Comets visit the inner Solar System, and leave without saying goodbye. Maybe they leave a trail of dust behind, and when the Earth passes through it, we get a pretty light show in the night sky, in the form of a meteor shower. Likewise, asteroids frequently go whizzing by, though they don’t leave us with a pyrotechnic display.
Sometimes these rocky interlopers head straight for Earth. And when they do, the results can be cataclysmic, like when an asteroid struck Earth about 66 million years ago, wiping out the dinosaurs and 75% of life on Earth. Other times, it’s not quite as cataclysmic, but still devastating, like in about 2350 BC, when debris from a disintegrating comet may have caused the collapse of an ancient empire.
But regardless of the severity of any of these individual events, the conclusion is crystal clear: Earth’s history is intertwined with the coming and going of space rocks. The evidence is all around us, sort of.
There are a handful of major science institutions around the world that keep track of the Earth’s temperature. They all clearly show that the world’s temperature has risen in the past few decades. One of those institutions is NASA.
It’s cold right now. Okay, fine, here on Vancouver Island, it’s actually pretty warm. But for the rest of Canada and big parts of the US, it’s terrifyingly cold. Colder than Mars or the North Pole cold. This is all thanks to the break up of the polar vortex. What are polar vertices, how do they form, and where else to we find them in the Solar System?
The rate at which Greenland is losing its ice is accelerating. This unsurprising conclusion comes from a new study based on 25 years of satellite data from the European Space Agency. The new study was published in Earth and Planetary Science Letters. Continue reading “Ice loss in Greenland is Accelerating”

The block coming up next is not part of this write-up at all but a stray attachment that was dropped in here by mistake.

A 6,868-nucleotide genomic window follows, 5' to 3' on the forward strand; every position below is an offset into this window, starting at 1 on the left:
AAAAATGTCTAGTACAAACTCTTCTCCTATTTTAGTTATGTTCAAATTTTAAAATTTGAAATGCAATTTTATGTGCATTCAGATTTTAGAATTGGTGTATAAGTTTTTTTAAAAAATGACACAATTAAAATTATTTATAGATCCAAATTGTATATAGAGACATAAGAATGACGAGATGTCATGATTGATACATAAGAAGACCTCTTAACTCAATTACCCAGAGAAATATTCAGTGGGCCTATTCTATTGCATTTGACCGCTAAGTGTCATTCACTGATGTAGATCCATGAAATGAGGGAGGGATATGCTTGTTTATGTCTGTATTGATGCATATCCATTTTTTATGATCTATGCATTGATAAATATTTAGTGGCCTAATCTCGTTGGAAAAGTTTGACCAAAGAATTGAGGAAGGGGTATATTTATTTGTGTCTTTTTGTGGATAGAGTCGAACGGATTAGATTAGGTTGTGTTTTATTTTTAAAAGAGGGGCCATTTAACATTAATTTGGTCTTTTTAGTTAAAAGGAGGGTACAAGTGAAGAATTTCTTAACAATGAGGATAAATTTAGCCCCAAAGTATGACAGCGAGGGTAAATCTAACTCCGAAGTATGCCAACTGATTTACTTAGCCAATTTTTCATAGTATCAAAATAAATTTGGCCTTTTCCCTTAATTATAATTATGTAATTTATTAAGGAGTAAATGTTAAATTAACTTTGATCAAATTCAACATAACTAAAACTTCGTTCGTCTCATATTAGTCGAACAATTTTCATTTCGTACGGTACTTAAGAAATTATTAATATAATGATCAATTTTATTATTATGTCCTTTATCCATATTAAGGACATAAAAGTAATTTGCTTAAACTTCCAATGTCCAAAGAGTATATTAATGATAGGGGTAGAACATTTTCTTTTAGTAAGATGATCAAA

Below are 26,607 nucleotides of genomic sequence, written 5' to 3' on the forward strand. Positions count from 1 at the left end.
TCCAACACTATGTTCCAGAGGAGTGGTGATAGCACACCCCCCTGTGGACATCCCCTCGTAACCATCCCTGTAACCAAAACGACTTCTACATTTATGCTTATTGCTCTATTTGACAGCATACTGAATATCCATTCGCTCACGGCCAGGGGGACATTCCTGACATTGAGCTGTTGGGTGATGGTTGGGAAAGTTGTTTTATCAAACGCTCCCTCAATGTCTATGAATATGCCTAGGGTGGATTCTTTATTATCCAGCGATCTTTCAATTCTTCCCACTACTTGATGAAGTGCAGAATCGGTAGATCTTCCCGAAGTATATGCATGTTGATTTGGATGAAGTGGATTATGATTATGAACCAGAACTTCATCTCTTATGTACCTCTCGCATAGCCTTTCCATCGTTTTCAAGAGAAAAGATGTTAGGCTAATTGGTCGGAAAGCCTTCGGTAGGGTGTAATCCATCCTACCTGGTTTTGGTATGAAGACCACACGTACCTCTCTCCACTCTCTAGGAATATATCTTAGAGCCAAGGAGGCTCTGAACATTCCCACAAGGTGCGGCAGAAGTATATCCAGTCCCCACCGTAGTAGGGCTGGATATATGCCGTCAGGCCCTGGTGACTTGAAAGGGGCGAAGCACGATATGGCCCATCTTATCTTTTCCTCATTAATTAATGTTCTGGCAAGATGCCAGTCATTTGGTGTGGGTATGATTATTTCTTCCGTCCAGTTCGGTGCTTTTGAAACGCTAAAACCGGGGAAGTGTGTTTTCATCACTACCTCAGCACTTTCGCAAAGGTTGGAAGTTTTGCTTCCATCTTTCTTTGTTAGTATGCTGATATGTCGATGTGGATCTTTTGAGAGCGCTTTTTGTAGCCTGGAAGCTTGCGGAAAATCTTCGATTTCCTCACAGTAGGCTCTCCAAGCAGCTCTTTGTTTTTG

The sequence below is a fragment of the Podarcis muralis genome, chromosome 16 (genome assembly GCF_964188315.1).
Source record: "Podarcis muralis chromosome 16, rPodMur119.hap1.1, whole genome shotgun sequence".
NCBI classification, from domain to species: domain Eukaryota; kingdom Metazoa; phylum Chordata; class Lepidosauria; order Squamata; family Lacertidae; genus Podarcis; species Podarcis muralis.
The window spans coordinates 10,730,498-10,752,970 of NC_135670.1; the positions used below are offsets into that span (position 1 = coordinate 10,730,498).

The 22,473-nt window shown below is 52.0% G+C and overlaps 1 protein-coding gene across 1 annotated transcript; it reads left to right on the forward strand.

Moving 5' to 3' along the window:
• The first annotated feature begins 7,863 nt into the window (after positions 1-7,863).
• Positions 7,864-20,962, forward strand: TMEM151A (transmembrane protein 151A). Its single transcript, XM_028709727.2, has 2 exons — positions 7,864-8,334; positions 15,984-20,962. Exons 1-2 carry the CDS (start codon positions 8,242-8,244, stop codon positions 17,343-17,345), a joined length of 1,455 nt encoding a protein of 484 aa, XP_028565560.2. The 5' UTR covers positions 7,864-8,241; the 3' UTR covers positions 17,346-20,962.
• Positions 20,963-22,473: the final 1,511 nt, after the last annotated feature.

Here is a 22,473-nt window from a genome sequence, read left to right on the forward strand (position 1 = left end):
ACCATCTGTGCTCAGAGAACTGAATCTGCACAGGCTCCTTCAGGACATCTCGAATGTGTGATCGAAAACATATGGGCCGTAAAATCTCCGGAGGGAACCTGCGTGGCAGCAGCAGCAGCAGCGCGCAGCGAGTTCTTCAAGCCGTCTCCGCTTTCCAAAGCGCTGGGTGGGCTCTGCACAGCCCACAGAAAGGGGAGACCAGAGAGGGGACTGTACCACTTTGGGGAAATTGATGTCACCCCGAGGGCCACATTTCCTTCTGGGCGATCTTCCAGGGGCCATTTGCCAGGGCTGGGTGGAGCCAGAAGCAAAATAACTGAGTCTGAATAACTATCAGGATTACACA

If climate change models are correct, humanity is working itself—and dragging the rest of life on Earth with it—into a corner. Scientific pleas to control emissions and battle climate change are starting to have some effect, but not enough. So now we have some tough decisions looming.
For several months, scientists have been keeping an eye on a piece of Antarctica’s Larsen C ice shelf, waiting for the inevitable. And now it has happened.
Sometime between July 10 and July 12, 2017 a trillion ton iceberg split off, “changing the outline of the Antarctic Peninsula forever,” said one scientist.
The new iceberg is now called A68, and at 2,240 square miles (5,800 square km) it is one of the biggest ever recorded, about the size of Delaware in the US, or twice the size of Luxembourg.
A fissure on the ice shelf first appeared several years ago, but seemed relatively stable until January 2016, when it began to lengthen. In January 2017 alone, the crack grew by 20 km, reaching a total length of about 175 km.
The calving of the iceberg was confirmed by the Visible Infrared Imaging Radiometer Suite (VIIRS) on the Suomi NPP satellite and was reported this morning by Project MIDAS, an Antarctic research project based in the UK.
The MODIS instrument on NASA’s Aqua satellite also confirmed the complete separation of the iceberg.